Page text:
Though 19 year old Adèle Exarchopoulos and 28 year old Léa Seydoux are getting a lot more attention for their shared explicit sex scenes and, more over, their offscreen conflicts with director Abdellatif Kechiche, that should definitely not take away from the extraordinary feat they pulled off as actresses in “Blue Is The Warmest Color.” As lovers Adèle and Emma, the pair offer one of the most penetrating portraits of the rise and fall of passionate love in recent memory, leaving us devastated in its wake. Certainly more brave than their epic sex scenes is the emotional vulnerability each possess on screen, but hopefully the former gets the large older male contingent of the Academy to pop in their screeners and see what is the true highlight of “Blue.” And yes, it’s true Exarchopoulos and Seydoux make it four French actresses in a row on this list. The chances of them all making Oscar’s cut is next to impossible, but it sure does make clear that France’s tendency to bring forth the greatest actresses in the world is alive and well.
Paulina Garcia, Gloria
Sebastián Lelio’s “Gloria” stands a very good chance at representing Chile in the foreign language film category (where it could compete against the aforementioned “The Past”), but it is more than deserving of a second nomination. Paulina García — winner of the best actress prize at the Berlin International Film Festival this past February — truly casts a spell as the title character, a 58 year old divorcée determined to defy her age and not spend her nights alone. García is heartbreaking, hilarious and honest — sometimes all at once — in the kind of role 58 year old American actresses would rarely ever get a chance to place. But I’d question whether even Ms. Meryl Streep herself could pull of Gloria like Paulina García.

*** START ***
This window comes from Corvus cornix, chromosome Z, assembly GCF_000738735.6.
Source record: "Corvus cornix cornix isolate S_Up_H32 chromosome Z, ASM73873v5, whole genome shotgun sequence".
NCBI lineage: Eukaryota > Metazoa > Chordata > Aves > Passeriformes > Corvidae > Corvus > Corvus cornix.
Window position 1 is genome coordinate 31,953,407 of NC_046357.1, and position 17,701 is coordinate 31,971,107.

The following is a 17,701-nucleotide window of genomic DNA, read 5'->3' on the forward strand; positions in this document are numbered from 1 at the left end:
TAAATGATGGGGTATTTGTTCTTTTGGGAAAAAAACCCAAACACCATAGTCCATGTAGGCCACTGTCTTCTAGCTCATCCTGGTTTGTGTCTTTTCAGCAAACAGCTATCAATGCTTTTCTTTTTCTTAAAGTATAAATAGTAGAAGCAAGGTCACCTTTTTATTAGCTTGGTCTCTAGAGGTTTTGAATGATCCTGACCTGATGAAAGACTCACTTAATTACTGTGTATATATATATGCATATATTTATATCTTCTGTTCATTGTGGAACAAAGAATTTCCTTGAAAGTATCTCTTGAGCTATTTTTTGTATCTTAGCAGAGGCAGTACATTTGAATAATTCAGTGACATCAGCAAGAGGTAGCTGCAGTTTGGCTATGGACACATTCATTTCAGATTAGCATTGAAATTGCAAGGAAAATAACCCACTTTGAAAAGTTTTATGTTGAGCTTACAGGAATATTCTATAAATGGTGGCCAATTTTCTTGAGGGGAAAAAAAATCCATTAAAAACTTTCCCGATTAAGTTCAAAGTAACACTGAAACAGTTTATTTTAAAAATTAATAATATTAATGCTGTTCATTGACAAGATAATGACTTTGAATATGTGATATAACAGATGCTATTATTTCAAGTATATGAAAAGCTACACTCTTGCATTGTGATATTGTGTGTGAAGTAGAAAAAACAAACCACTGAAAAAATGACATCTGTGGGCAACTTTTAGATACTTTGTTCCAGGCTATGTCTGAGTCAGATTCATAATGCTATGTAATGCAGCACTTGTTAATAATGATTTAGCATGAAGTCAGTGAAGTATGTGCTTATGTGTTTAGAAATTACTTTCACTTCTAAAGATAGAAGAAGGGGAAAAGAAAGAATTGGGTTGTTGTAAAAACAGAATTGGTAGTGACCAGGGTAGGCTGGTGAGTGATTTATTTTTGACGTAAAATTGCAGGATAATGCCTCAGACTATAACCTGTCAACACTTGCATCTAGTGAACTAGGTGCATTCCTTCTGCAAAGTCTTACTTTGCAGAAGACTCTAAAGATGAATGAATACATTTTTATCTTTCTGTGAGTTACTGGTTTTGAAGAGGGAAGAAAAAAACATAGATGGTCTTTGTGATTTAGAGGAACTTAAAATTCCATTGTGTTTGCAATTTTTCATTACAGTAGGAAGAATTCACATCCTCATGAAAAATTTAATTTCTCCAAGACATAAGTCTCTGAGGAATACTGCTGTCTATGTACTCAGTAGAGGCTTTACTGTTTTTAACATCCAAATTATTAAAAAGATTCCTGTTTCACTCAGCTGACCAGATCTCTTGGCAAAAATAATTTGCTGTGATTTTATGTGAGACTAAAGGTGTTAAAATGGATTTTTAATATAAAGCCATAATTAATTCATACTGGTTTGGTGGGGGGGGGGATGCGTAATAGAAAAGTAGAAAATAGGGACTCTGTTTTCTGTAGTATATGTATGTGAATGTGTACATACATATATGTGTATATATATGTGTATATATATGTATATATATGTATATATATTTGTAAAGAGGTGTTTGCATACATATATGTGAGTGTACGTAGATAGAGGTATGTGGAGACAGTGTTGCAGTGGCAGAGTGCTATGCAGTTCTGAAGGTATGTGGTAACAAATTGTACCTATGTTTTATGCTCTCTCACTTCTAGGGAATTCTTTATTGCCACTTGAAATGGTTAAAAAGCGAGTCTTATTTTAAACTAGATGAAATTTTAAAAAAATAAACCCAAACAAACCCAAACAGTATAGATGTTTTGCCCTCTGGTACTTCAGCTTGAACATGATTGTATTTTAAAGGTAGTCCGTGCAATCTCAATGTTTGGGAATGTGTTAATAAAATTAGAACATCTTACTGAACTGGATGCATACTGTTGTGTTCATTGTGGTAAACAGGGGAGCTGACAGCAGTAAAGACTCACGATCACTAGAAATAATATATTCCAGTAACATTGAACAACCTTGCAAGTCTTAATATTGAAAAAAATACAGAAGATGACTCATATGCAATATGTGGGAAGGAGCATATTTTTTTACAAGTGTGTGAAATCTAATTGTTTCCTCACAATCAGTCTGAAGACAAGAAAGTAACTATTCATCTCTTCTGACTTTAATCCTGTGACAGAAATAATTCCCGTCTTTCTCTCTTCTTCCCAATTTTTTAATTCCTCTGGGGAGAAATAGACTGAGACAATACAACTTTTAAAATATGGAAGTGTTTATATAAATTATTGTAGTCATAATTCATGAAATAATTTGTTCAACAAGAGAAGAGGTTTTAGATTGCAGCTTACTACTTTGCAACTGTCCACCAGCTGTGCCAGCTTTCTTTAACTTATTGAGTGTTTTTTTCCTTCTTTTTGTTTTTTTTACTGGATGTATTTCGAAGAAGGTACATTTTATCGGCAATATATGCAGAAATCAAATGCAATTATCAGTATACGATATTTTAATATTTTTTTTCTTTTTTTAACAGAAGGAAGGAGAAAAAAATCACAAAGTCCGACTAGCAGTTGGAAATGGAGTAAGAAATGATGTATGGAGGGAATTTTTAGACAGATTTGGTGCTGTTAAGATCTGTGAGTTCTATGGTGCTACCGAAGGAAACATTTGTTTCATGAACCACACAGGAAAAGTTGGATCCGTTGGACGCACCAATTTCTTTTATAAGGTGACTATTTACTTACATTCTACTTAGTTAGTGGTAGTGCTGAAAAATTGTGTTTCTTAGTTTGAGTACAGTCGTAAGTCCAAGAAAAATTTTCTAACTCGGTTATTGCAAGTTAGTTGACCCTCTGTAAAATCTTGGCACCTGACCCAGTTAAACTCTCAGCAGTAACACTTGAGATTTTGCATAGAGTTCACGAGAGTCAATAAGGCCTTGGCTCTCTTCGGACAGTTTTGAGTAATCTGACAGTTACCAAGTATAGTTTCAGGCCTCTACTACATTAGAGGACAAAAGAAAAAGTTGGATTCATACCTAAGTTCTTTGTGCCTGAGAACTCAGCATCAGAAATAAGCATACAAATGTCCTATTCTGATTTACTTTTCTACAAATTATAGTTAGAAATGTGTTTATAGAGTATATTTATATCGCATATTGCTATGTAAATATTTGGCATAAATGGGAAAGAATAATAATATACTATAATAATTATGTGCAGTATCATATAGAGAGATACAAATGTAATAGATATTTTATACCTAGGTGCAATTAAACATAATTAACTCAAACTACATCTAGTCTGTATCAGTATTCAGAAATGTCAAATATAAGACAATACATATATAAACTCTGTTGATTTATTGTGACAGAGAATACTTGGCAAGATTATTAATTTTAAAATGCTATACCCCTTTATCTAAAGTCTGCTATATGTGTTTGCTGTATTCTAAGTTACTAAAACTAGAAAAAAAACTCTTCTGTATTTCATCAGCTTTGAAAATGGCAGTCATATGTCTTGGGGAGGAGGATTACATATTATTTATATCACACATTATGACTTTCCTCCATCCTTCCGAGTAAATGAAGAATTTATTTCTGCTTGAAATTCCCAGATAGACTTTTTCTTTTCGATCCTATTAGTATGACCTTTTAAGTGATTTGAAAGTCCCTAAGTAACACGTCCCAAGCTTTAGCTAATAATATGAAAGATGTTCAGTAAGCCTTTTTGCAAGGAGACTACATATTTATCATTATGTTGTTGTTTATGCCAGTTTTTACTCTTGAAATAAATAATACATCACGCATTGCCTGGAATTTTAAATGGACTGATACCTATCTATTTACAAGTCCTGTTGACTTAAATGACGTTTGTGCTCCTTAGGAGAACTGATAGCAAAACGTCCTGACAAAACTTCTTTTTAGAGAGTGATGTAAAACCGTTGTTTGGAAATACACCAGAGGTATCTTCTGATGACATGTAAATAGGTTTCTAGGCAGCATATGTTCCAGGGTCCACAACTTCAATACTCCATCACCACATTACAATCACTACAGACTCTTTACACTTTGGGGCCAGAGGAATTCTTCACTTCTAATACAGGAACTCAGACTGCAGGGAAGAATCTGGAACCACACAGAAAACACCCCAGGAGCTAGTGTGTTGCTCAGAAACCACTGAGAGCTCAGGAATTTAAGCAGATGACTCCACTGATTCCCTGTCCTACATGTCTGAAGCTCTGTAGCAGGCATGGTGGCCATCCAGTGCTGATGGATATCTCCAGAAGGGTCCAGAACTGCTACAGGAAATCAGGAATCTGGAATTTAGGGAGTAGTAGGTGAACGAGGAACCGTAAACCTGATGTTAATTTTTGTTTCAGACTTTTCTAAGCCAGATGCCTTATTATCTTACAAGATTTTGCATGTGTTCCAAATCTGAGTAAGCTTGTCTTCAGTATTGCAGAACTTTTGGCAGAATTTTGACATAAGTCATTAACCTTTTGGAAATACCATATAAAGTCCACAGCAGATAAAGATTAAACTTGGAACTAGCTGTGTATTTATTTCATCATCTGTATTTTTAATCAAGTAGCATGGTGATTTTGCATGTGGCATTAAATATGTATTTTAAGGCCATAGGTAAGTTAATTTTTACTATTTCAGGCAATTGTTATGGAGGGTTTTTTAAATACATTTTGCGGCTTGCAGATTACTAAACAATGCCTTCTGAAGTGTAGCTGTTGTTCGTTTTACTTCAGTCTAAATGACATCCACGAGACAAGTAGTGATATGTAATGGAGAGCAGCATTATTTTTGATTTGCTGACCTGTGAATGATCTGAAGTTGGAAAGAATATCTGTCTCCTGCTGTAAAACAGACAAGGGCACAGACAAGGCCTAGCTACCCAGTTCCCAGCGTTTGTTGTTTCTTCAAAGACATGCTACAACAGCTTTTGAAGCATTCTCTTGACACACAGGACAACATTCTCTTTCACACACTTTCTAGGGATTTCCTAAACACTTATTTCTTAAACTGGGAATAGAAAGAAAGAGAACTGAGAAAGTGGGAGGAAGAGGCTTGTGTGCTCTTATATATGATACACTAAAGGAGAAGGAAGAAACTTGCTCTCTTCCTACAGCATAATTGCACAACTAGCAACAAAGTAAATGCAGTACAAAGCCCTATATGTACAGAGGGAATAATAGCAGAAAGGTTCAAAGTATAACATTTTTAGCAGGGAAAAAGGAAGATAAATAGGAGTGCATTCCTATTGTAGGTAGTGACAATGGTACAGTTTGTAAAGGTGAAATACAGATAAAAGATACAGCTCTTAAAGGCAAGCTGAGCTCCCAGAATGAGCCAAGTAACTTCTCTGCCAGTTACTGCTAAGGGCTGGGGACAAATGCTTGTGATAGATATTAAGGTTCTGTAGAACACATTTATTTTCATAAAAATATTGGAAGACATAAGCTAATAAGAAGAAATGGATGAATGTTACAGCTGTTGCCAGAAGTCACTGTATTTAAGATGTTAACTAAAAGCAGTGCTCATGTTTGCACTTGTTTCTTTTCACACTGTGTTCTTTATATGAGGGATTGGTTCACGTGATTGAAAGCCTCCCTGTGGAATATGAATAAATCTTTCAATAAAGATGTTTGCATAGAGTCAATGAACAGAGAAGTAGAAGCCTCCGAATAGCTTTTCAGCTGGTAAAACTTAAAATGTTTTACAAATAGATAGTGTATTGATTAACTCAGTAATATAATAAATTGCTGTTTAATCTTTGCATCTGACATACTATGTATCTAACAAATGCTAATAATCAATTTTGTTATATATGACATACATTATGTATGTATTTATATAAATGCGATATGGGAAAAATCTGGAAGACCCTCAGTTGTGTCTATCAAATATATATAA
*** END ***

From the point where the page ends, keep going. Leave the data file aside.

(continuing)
Greta Gerwig, Frances Ha
Notably the second actress on this list to be working from a script she co-wrote, Greta Gerwig gives a career-making performance in her Noah Baumbach collaboration “Frances Ha.” Though Gerwig has shown considerable potential in films like “Nights and Weekends” (which she also co-wrote and co-director), Baumbach’s previous film “Greenberg” and last years’ Whit Stillman offering “Damsels in Distress,” her turn as a twentysomething mess trying to figure it out in “Frances Ha” brought her to a whole new level (and frankly, showed Lena Dunham how it’s done). Turning what could have easily been an annoying caricature into an endearing and complex character, Gerwig also showed off some impressive physical comedy skills while breaking our heart just a little bit at the same time. It’s not the type of role Oscar ever seems to reward, but here’s to Gerwig at least managing a deserved Indie Spirit nomination (she was bizarrely snubbed at the Gothams) and maybe even a Golden Globe nod in the musical/comedy category.
Scarlett Johannson, Don Jon or Her
Scarlett Johannson is not even 30, but it already seems like a travesty that she hasn’t managed an Oscar nomination yet. She came pretty close with “Lost in Translation” and “Match Point” (and should have come close with “Ghost World”), but no cigars. This year will likely be the same story with two very deserving bids for best supporting actress, Joseph Gordon-Levitt’s “Don Jon” (which earned her somewhat surprising nod in the Gotham Awards’ new best actress category over the aforemetioned Gerwig), and Spike Jonze’s “Her.” Neither are Oscar-friendly performances, with “Don Jon”‘s Barbara a gloriously comedic take on a Jersey Girl who has watched too many romantic comedies, and “Her”‘s Samantha, well, a voice-only portrayal of an operating system that Joaquin Phoenix falls in love with. The former has happened with Oscar before (ask Marisa Tomei), while the latter not so much (ask Eddie Murphy, Ellen DeGeneres and Andy Serkis). But given the weak category that is supporting actress so far this year, a dose of Scarlett in either form would be more than welcome.